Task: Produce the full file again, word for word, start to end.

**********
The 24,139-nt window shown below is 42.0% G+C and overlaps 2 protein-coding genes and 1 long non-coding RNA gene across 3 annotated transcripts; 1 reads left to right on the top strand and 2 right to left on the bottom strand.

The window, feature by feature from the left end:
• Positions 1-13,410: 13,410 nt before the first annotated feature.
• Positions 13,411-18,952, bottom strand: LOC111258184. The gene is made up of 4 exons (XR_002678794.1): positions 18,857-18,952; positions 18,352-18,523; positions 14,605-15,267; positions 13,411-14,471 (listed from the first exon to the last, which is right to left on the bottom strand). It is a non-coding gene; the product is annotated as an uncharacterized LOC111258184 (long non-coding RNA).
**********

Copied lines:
The 24,139-nt window shown below is 42.0% G+C and overlaps 2 protein-coding genes and 1 long non-coding RNA gene across 3 annotated transcripts; 1 reads left to right on the top strand and 2 right to left on the bottom strand.

The window, feature by feature from the left end:
• Positions 1-13,410: 13,410 nt before the first annotated feature.
• Positions 13,411-18,952, bottom strand: LOC111258184. The gene is made up of 4 exons (XR_002678794.1): positions 18,857-18,952; positions 18,352-18,523; positions 14,605-15,267; positions 13,411-14,471 (listed from the first exon to the last, which is right to left on the bottom strand). It is a non-coding gene; the product is annotated as an uncharacterized LOC111258184 (long non-coding RNA).